The assignment remains the most challenging he has faced in his 36-year career with Oklahoma State Bureau of Investigation. His mission then was simple, yet dangerous: Catch the person or people responsible for the sexual assaults and murders of three Girl Scouts on June 13, 1977, near Locust Grove.

So Pratt disappeared into the dense woods and expansive hills of eastern Oklahoma, spanning several counties, in search of the girls' killer.

"Those hills were so dark,” recalled Pratt, now 66 and still an OSBI agent. "The canopy of trees was so thick, and at night, you couldn't tell where the trees ended and the sky began.”

DNA test results released earlier this week failed to identify a killer. Evidence found at the crime scene in 1977, and later tied to a remote "cellar cave” in the nearby woods, pointed investigators to one main suspect — Gene Leroy Hart.

Hart, then 34, was a strong full-blood Cherokee who had been sighted roaming the Cookson Hills as a fugitive in the four years prior to the Girl Scout slayings. Acquaintances described him as an expert woodsman, who despite being a convicted rapist, kidnapper and burglar, remained in the local consciousness as a popular former Locust Grove High School football hero.

Hart possessed an amiable smile, an extensive network of friends and relatives in the region, and according to some, the mystical powers of a medicine man.

"People would tell me, ‘You can't see him because he's under you and above you,'” Pratt remembered. "What did they mean? Was he below our feet? Or was he above us in the trees? Suddenly, we're looking everywhere.”

‘We were always guarded'

With his life on the line, Pratt sought the services of the one man he wanted by his side most — his brother, Tony.
Tony Pratt, who died from cancer 10 years ago, was then a Midwest City police officer. Officials specifically assigned him to the OSBI to assist his brother in the manhunt for Hart.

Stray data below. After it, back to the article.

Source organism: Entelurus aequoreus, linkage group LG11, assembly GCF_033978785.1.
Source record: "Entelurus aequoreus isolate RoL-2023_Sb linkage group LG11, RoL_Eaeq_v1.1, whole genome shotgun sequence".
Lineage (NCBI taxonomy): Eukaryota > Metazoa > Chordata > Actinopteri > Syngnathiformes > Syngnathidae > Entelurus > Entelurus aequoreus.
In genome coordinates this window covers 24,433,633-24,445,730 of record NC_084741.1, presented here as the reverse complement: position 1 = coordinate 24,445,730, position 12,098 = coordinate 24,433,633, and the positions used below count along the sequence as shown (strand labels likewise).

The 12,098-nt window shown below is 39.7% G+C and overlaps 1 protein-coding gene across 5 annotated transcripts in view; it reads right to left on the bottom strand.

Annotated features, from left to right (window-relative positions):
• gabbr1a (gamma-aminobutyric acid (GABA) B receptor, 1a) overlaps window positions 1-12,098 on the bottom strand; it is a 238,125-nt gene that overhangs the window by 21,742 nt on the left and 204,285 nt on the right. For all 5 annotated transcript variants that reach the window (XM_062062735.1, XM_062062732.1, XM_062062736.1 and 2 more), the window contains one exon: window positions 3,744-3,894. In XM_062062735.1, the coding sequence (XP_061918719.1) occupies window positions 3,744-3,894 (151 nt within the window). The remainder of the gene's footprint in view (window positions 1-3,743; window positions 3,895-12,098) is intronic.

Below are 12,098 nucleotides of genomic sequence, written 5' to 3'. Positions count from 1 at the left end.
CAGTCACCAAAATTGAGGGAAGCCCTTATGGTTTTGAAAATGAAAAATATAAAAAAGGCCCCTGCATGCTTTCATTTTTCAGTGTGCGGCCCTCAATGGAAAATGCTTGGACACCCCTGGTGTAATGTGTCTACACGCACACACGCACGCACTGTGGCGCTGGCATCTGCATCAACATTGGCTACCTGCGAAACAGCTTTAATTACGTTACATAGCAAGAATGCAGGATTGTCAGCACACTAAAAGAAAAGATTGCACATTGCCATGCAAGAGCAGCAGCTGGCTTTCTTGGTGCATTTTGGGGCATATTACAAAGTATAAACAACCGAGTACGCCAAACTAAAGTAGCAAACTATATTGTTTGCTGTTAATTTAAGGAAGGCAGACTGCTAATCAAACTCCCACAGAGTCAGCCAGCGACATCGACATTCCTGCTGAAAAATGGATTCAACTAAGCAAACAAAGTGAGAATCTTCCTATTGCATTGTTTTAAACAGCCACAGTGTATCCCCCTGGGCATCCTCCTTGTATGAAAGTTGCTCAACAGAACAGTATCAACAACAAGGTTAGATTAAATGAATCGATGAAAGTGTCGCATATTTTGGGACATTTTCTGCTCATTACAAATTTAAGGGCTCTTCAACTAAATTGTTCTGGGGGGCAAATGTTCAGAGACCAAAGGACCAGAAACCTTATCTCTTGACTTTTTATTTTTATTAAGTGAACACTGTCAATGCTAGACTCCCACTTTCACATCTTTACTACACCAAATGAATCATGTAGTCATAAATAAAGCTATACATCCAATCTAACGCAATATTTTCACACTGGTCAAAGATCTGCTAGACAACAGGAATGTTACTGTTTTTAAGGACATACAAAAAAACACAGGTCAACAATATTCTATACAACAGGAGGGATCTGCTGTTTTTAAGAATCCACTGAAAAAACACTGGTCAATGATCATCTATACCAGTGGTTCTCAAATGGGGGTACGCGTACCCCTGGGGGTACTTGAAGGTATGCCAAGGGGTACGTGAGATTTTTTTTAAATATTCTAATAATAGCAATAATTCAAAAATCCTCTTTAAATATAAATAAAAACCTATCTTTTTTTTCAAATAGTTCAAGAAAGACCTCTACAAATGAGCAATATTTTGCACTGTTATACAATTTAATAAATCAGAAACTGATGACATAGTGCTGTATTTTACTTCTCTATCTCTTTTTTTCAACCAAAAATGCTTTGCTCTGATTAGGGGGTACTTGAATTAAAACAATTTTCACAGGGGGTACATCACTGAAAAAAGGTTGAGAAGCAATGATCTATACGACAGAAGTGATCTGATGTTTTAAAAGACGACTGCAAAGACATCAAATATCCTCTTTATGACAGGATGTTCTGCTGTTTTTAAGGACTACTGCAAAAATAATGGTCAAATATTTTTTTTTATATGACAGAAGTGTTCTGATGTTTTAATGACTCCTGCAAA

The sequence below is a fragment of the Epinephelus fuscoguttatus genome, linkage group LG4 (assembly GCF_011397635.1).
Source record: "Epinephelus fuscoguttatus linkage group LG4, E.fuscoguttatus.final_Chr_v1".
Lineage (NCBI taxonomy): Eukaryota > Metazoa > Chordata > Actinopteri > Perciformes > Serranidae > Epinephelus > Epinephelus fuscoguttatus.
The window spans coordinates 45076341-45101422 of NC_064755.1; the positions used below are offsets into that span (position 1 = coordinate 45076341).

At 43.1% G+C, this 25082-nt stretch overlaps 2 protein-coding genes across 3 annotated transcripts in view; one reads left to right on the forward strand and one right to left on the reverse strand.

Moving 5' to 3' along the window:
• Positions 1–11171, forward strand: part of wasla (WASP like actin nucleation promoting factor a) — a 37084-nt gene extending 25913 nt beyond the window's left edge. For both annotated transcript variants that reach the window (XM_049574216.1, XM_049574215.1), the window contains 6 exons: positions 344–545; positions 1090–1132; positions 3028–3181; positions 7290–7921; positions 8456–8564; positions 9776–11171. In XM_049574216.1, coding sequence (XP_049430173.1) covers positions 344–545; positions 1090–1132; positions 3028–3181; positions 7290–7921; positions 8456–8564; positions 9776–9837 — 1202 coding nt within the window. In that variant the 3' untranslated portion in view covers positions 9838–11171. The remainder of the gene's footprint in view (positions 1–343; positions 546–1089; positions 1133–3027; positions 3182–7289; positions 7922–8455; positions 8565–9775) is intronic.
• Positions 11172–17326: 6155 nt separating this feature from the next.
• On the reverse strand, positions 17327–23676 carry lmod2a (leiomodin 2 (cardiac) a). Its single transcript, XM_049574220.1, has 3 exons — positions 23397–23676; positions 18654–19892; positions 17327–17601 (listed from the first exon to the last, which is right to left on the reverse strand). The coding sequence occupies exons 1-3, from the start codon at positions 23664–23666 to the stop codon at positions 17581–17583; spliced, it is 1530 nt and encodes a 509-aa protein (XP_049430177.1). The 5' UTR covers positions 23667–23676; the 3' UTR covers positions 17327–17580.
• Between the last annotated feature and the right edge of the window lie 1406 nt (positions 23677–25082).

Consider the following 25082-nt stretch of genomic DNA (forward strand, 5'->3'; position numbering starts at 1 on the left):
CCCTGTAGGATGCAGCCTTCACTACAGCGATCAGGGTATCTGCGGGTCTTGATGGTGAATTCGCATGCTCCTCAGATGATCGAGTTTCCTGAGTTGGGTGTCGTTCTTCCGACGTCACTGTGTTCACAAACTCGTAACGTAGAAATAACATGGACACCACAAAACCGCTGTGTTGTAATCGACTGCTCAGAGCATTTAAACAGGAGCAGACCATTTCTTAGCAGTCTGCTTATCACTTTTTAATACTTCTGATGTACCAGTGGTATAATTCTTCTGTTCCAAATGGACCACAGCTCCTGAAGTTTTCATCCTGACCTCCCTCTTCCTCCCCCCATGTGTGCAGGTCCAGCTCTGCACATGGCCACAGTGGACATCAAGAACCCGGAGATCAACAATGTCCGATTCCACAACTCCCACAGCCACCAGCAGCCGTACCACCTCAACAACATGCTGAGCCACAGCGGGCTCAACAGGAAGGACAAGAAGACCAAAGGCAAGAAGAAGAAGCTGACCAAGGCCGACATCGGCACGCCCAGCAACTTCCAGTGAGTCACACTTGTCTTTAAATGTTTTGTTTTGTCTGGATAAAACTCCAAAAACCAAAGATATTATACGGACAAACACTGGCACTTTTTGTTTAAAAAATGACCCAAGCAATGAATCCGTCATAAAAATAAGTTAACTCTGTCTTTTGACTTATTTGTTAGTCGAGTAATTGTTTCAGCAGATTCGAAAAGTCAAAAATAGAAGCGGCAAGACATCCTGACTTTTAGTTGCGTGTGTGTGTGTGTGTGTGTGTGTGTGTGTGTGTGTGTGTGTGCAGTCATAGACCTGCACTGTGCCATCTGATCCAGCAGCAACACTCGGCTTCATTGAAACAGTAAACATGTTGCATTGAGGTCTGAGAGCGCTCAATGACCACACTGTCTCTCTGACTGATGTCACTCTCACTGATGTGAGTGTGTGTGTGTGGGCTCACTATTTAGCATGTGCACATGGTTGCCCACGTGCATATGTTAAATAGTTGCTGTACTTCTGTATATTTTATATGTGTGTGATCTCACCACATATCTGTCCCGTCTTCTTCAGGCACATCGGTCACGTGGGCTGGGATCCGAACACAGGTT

Together, the Pratt brothers ventured into the Cookson Hills, unaware of what or who they might encounter.

"You never knew who you might encounter out there,” said Pratt, then in charge of the agency's criminal intelligence unit. "Hart had so many friends and relatives in the area, people who supported and probably harbored him, you just couldn't take any chances. You never knew when you might come across someone, either Hart or someone else, who would want to end it right then and there.

"So we were always guarded.”

The Pratts sat sometimes silently in complete darkness without a campfire, listening to the strange and eerie sounds emanating from the surrounding woods. Other nights they would build a fire in hopes of drawing someone into their camp, maybe an acquaintance of the fugitive or even Hart himself.

"You never knew what to expect,” Pratt said. "If there was more than one, they might just boldly walk into camp. Or maybe one would come into camp and another would remain hidden in the woods. You just had to be ready for anything.”

Occasionally, they conducted nighttime surveillance at Camp Scott near the spot where the bodies of Lori Lee Farmer, 8, of Tulsa; Michelle Guse, 9, of Broken Arrow; and Doris Milner, 10, of Tulsa were discovered. They hoped the killer or killers might return to relive a twisted fantasy.

The whole time, Hart stayed at the forefront of Pratt's thoughts.

"To me, he (Hart) was a very formidable person physically,” Pratt said. "He was a former football player, still pretty young, and obviously, capable of being very, very violent.”

Finally, nearly 10 months after the slayings, a contingent of state agents apprehended Hart at a shack in a heavily wooded area near Tahlequah in southern Cherokee County. Harvey Pratt remembers the day vividly.

"We had the place surrounded,” Pratt said. "I came in from the back, and as we approached, I saw him open the back door. He stuck his head out, saw us, shut the door and went back inside. By then, we had agents enter from the front who took him down. They cuffed him and carried him out around the side of the house.

"At first, he was real defiant. Then, once we brought him down to the (police) station, he became indifferent, saying he had nothing to do with the murders.”

Despite months of searching and the confidence of law enforcement, Hart would eventually be acquitted. But because he was a fugitive, Hart was sent back to prison where he died just a few months after his trial.

Today, Pratt concludes without hesitation, "I'm convinced he killed those girls.”